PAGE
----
There were points in this narrative when I was laughing hysterically, and some when I was disgusted and filled with utter pity for our sad little man, Molloy. Beckett is unlike anybody I can think of: hilarious, disturbing, and somehow smooth all the while. I'll definitely be listening again and again to this one.
The narrator Barrett does an excellent job in this and other recordings.
I got this because it sounded challenging. I couldn't stop listening. I was inspired by the loose ends. Utter audio bliss.
"Beckett is Beckett is Beckett"
Here's a writer, playwright, persona who when first encountered in youth and vitality represents a brick wall of intractability that is the gold-standard for cool. Later life and experience, the erosion of disappointments, missed opportunities and passed chances brings Beckett back into play with the mask finally taken off. And it is wonderful, funny and life affirming to know that this little Irish guy with the furrowed face has been there before you and seen it all and written it all - yet still doesn't have any of the answers you are looking for. Mal-alloy a bad mix - but nothing bad about this one. We are lucky to have Beckett's work on stage, on screen on download - it never fails to reach out and hold you with its power, simplicity and truth.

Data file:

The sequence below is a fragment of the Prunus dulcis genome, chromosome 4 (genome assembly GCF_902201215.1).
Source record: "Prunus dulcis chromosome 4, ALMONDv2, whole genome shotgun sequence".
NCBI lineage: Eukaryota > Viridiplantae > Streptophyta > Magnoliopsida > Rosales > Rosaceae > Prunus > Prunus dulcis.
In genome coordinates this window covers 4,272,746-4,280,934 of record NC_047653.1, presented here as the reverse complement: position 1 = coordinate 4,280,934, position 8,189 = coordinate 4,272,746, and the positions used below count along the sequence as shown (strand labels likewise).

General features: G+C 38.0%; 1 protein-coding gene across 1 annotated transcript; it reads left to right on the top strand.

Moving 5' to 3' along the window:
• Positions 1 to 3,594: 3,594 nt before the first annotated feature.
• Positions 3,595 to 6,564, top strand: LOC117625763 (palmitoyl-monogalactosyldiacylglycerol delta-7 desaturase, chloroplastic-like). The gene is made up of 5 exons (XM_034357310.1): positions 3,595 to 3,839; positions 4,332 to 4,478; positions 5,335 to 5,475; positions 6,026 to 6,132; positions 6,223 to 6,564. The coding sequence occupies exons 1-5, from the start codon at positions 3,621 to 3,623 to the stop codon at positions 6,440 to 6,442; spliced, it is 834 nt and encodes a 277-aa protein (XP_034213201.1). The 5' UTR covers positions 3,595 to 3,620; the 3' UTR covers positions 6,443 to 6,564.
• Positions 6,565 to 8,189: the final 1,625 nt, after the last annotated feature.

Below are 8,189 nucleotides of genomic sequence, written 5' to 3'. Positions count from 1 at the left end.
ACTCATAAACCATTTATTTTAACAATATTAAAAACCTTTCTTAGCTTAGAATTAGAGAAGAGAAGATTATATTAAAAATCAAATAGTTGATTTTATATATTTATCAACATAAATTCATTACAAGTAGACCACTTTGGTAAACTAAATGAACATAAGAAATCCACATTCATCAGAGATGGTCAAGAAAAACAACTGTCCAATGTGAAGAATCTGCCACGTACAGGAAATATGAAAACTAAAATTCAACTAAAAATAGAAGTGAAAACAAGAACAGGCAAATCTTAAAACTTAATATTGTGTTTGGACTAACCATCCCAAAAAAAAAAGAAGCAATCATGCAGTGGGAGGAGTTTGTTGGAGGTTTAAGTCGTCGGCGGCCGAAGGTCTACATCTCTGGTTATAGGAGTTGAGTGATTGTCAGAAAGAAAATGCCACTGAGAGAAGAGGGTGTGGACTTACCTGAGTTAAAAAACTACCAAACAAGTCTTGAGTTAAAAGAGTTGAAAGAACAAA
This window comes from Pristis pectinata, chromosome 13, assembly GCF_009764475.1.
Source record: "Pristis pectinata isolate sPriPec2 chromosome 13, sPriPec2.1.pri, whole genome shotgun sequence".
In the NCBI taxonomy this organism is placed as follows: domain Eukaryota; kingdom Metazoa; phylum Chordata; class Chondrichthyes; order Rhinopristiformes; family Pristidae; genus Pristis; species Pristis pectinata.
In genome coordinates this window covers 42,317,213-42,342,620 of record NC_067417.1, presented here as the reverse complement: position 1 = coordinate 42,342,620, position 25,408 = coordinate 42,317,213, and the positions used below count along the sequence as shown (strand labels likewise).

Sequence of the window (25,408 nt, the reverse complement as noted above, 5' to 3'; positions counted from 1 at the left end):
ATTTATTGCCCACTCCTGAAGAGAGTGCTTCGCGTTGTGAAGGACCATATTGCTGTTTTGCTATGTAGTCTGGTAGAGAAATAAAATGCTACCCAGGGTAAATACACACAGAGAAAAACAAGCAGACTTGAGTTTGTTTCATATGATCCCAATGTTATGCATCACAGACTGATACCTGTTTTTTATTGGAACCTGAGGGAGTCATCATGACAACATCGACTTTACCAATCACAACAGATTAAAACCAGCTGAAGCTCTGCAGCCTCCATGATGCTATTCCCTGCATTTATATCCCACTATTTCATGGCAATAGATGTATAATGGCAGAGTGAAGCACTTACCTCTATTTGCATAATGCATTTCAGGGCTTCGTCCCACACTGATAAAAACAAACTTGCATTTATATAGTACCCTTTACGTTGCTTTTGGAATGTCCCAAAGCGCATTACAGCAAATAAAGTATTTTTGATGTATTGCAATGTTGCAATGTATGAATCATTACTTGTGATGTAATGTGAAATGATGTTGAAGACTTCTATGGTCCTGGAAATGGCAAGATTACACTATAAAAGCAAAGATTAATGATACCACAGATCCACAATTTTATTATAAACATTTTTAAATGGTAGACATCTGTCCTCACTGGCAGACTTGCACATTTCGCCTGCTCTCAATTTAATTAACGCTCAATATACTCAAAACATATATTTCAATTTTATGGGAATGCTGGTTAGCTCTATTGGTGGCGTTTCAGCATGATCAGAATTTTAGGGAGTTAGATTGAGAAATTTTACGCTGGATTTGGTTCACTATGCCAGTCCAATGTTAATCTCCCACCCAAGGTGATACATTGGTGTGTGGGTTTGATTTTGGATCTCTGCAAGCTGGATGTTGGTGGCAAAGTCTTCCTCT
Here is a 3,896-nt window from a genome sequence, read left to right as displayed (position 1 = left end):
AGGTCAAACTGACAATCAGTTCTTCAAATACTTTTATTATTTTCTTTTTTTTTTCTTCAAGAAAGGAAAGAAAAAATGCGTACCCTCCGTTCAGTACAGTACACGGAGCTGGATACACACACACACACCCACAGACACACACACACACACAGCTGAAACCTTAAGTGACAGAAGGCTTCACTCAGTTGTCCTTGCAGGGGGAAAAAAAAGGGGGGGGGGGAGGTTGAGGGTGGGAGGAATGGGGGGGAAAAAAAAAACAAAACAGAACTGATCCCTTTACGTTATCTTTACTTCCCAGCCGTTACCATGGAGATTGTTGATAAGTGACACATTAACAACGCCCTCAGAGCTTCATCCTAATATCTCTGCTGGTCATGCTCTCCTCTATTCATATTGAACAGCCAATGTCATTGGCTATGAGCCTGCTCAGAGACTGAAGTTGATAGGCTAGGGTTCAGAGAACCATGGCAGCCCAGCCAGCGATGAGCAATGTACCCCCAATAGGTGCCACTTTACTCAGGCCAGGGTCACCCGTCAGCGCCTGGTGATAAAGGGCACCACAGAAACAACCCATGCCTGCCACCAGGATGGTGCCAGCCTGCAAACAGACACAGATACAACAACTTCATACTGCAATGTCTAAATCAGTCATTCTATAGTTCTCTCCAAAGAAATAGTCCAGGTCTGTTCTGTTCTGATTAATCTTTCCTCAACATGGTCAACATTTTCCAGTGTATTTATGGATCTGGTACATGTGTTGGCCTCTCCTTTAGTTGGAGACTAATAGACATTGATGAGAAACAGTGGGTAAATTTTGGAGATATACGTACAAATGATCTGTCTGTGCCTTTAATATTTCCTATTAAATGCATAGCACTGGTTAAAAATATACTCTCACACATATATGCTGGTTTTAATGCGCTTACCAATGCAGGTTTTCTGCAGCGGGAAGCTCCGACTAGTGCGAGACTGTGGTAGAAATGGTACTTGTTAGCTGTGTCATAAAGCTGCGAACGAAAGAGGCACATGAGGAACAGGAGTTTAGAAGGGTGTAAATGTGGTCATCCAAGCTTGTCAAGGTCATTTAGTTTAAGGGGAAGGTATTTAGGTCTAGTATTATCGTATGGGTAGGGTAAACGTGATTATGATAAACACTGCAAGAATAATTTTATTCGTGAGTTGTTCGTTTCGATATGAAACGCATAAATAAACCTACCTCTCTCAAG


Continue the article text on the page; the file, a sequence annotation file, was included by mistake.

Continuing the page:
"Circles and Straight Lines"
"Not to want to say, not to know what you want to say, not to be able to say what you think you want to say, and never to stop saying, or hardly ever, that is the thing to keep in mind, even in the heat of composition."